• 1.

    Moroz DLKJ. The Effects of Psychological Trauma on Children and Adolescents:. Report Prepared for the Vermont Agency of Human Services, Health M; 2005. June 30,2005 Contract No.: Document Number.

  • 2.

    Ross CA, Miller SD, Reagor P, Bjornson L, Fraser GA, Anderson G. Structured interview data on 102 cases of multiple personality disorder from four centers. Am J Psychiatry. 1990;147(5):596-601. [PubMed ID: 2183634].

  • 3.

    Saxe GN, van der Kolk BA, Berkowitz R, Chinman G, Hall K, Lieberg G, et al. Dissociative disorders in psychiatric inpatients. Am J Psych. 1993;150(7):1037-42. [PubMed ID: 8317573].

  • 4.

    Herman JL, Perry JC, van der Kolk BA. Childhood trauma in borderline personality disorder. Am J Psychiatry. 1989;146(4):490-5. [PubMed ID: 2929750].

  • 5.

    Ogata SN, Silk KR, Goodrich S, Lohr NE, Westen D, Hill EM. Childhood sexual and physical abuse in adult patients with borderline personality disorder. Am J Psychiatry. 1990;147(8):1008-13. [PubMed ID: 2375434].

  • 6.

    Huang S, Trapido E, Fleming L, Arheart K, Crandall L, French M, et al. The long-term effects of childhood maltreatment experiences on subsequent illicit drug use and drug-related problems in young adulthood. Addict Behav. 2011;36(1-2):95-102. [PubMed ID: 20947260].

  • 7.

    Ford ES, Anda RF, Edwards VJ, Perry GS, Zhao G, Li C, et al. Adverse childhood experiences and smoking status in five states. Prev Med. 2011;53(3):188-93. [PubMed ID: 21726575].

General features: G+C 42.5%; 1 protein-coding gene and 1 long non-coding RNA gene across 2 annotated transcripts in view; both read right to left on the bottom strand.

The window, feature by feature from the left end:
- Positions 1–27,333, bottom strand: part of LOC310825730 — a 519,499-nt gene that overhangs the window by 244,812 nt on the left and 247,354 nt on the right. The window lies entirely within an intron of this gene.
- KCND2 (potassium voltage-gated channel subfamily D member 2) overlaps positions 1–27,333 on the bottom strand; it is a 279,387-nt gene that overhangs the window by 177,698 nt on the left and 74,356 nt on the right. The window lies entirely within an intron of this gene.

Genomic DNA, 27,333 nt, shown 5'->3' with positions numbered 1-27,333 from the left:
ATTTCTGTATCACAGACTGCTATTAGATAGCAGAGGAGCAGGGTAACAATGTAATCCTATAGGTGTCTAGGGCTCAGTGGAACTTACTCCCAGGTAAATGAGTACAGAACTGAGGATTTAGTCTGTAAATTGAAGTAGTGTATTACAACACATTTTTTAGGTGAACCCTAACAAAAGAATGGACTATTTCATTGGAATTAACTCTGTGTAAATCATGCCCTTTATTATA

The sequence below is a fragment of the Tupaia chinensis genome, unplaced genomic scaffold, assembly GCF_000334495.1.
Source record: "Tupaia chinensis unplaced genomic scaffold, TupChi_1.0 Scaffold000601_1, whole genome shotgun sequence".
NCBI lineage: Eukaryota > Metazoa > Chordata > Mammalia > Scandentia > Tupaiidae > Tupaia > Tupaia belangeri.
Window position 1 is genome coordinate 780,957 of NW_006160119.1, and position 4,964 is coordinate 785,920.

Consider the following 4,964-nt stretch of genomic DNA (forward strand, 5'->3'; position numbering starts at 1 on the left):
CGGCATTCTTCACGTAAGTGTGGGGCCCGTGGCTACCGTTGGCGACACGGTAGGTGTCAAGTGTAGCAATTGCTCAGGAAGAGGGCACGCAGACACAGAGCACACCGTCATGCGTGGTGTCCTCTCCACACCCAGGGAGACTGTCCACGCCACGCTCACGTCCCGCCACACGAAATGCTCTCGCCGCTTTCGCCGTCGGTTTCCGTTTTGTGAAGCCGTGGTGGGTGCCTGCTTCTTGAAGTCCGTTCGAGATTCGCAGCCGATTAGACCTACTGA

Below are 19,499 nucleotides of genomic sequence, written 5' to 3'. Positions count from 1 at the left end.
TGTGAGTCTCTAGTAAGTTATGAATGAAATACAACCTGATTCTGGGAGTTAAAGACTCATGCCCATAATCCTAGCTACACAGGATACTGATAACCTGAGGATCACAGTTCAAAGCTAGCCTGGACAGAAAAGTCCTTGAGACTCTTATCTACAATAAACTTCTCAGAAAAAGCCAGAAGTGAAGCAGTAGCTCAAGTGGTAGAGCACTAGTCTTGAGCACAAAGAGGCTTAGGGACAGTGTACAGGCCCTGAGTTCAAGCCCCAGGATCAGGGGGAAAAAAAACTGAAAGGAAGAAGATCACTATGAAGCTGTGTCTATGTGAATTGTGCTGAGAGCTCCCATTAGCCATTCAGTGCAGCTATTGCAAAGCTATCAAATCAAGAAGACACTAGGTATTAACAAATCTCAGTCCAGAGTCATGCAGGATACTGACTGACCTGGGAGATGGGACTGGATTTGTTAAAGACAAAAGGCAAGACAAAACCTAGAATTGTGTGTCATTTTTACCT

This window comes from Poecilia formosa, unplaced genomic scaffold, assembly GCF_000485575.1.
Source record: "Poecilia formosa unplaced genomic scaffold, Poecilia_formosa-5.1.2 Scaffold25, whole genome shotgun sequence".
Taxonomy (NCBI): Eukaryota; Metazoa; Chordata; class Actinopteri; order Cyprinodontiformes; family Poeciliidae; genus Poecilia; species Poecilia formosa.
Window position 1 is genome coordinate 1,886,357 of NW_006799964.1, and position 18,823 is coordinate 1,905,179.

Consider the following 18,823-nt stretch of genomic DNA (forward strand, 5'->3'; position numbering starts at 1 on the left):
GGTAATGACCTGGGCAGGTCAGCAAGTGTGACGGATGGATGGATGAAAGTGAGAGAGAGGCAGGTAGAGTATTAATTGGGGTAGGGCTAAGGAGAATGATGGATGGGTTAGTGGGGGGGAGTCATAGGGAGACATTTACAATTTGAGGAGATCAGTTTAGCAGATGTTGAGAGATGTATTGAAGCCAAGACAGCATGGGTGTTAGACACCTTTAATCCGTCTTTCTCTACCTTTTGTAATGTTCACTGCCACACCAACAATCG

• 8.

    Cerutti R, Manca M, Presaghi F, Gratz KL. Prevalence and clinical correlates of deliberate self-harm among a community sample of Italian adolescents. J Adolesc. 2011;34(2):337-47. [PubMed ID: 20471075].

  • 9.

    Sugar M, editor. Trauma and adolescence. Madison, Conn. : International Universities Press, c1999; 1999.

  • 10.

    Reijneveld SA, Crone MR, Verhulst FC, Verloove-Vanhorick SP. The effect of a severe disaster on the mental health of adolescents: a controlled study. Lancet. 2003;362(9385):691-6. [PubMed ID: 12957091].

  • 11.

    Glodich A. Traumatic exposure to violence: A comprehensive review of the child and adolescent literature. Smith College Studies in Social Work. 1998;68(3):321-45.

  • 12.

    Gore-Feltun C, Koopman C. Traumatic experiences: Harbinger of risk behavior among HIV-positive adults. J Trauma Dissociation. 2002;3(4):121-35.

  • 13.